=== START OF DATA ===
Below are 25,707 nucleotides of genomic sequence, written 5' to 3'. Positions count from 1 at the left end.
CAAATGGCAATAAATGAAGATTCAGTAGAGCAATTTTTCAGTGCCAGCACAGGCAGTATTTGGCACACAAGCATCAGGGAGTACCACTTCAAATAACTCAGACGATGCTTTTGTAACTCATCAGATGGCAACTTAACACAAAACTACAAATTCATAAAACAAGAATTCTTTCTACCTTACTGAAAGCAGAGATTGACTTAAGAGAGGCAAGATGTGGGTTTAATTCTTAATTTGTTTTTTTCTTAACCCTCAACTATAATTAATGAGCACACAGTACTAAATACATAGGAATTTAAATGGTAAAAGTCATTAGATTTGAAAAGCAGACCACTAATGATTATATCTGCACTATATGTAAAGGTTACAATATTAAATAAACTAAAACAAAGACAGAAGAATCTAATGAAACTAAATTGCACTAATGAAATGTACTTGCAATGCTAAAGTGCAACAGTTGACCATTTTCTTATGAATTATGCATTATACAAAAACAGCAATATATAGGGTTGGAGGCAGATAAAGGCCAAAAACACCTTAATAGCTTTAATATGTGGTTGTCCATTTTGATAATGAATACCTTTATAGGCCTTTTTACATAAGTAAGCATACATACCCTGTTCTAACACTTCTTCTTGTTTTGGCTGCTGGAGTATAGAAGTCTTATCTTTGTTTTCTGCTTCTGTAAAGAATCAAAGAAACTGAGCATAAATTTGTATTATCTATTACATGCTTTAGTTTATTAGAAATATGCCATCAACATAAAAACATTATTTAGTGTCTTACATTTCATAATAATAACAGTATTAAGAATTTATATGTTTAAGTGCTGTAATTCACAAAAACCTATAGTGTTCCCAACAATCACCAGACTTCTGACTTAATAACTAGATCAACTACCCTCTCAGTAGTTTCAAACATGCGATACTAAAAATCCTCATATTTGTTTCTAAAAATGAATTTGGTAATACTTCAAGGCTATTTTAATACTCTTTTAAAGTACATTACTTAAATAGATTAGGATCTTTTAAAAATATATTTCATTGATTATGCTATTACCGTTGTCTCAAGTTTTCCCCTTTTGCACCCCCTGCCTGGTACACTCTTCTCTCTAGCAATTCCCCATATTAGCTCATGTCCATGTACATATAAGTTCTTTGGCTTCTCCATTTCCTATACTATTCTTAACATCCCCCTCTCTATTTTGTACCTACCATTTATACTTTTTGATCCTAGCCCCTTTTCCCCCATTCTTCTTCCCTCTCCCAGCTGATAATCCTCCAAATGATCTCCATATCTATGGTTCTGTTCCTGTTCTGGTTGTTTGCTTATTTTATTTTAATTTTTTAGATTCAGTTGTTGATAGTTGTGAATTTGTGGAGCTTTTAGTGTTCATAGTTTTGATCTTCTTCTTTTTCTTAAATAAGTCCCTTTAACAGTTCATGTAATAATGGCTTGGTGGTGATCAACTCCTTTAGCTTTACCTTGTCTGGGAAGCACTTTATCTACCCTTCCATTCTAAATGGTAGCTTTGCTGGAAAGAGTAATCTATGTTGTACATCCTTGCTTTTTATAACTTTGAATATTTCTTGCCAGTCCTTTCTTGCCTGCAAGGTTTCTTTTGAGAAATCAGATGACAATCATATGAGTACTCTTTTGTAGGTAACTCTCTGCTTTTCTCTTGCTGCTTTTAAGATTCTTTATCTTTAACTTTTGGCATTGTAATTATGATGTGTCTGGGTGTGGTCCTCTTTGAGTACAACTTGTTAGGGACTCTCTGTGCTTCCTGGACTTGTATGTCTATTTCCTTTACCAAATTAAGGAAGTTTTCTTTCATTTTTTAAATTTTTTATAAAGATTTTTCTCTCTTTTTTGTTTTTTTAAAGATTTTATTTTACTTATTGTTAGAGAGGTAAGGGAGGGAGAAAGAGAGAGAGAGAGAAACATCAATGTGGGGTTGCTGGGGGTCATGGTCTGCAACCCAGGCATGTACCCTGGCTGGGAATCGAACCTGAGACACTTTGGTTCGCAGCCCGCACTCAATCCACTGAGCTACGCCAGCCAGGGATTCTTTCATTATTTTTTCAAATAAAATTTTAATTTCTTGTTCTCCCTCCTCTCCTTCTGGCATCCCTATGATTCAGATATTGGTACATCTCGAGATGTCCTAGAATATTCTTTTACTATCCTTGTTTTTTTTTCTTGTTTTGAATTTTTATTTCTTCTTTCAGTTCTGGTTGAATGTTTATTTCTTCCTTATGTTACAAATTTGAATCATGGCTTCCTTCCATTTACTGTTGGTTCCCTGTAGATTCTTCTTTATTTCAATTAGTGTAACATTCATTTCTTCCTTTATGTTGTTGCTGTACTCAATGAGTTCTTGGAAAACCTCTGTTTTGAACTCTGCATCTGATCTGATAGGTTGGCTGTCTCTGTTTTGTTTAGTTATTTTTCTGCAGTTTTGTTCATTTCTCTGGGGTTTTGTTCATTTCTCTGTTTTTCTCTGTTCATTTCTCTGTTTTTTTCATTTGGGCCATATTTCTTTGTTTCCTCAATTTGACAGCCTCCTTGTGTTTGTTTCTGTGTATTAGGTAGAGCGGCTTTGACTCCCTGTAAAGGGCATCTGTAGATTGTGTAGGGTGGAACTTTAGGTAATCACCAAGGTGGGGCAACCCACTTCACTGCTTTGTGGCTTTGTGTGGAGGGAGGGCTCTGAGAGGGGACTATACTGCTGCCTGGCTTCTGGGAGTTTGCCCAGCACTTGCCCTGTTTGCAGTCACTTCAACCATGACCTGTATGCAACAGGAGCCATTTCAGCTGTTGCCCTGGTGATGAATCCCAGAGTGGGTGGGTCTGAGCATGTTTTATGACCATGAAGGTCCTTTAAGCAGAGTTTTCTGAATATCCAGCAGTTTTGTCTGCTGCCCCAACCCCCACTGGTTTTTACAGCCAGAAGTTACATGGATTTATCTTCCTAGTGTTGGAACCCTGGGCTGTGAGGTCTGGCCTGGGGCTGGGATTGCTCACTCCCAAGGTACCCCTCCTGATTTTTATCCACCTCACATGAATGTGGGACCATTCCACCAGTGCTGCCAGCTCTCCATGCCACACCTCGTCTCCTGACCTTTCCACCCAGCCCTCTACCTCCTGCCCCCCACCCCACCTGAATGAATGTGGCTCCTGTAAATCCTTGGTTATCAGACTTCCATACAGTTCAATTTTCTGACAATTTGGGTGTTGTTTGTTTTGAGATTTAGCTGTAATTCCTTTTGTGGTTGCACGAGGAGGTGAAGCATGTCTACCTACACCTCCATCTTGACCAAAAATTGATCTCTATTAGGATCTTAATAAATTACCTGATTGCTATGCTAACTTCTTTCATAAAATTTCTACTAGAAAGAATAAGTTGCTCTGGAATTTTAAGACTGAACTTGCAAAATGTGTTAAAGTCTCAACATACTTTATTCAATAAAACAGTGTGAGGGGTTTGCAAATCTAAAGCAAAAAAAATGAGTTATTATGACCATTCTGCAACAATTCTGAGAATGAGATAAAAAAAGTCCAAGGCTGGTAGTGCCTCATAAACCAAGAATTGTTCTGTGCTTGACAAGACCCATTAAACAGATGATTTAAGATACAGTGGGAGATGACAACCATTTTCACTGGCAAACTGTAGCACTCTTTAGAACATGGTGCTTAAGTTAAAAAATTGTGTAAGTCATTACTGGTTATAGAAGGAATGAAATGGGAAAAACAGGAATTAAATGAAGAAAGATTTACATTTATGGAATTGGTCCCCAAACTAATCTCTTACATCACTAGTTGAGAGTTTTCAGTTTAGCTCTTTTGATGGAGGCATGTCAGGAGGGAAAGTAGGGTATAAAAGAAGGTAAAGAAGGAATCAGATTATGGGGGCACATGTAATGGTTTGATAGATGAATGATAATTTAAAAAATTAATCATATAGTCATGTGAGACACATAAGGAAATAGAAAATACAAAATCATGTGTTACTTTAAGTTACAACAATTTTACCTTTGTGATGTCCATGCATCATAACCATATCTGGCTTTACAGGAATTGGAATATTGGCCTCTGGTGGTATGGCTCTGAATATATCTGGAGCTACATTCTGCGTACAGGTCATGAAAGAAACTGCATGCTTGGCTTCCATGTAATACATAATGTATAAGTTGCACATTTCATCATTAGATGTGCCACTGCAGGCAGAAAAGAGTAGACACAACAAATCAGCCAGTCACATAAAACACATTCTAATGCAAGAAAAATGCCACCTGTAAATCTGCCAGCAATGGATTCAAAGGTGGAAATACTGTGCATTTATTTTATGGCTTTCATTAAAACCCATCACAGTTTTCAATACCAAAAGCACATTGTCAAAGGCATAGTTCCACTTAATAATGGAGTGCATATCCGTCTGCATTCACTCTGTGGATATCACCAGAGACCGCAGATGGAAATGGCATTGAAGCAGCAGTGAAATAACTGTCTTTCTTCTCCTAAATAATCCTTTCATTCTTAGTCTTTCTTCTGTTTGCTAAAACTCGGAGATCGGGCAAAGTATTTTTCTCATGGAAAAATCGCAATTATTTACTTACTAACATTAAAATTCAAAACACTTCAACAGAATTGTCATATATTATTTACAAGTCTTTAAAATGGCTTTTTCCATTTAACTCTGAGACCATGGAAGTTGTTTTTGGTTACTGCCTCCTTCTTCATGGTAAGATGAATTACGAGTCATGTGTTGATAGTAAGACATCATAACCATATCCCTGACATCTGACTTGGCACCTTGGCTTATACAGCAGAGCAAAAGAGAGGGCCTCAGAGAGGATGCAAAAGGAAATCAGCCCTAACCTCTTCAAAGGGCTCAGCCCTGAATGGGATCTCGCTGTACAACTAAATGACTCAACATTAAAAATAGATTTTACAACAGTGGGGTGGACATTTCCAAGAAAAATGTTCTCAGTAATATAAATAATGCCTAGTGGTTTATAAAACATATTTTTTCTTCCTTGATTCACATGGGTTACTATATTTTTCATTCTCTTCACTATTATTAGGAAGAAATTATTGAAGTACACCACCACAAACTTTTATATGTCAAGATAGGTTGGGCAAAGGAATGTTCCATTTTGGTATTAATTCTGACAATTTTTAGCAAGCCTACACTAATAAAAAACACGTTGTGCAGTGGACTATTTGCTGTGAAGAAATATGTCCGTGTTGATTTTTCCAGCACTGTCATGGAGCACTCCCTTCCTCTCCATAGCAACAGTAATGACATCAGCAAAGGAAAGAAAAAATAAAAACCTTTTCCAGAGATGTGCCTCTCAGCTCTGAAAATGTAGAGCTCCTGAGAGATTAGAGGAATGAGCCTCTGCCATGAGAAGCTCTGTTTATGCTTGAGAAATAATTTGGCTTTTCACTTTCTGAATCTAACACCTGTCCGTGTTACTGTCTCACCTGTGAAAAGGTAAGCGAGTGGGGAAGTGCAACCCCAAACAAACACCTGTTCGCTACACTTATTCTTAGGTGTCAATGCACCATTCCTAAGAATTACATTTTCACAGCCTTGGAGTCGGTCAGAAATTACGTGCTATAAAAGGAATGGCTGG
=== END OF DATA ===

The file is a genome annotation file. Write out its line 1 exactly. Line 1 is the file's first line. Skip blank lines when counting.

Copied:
Below are 25,707 nucleotides of genomic sequence, written 5' to 3'. Positions count from 1 at the left end.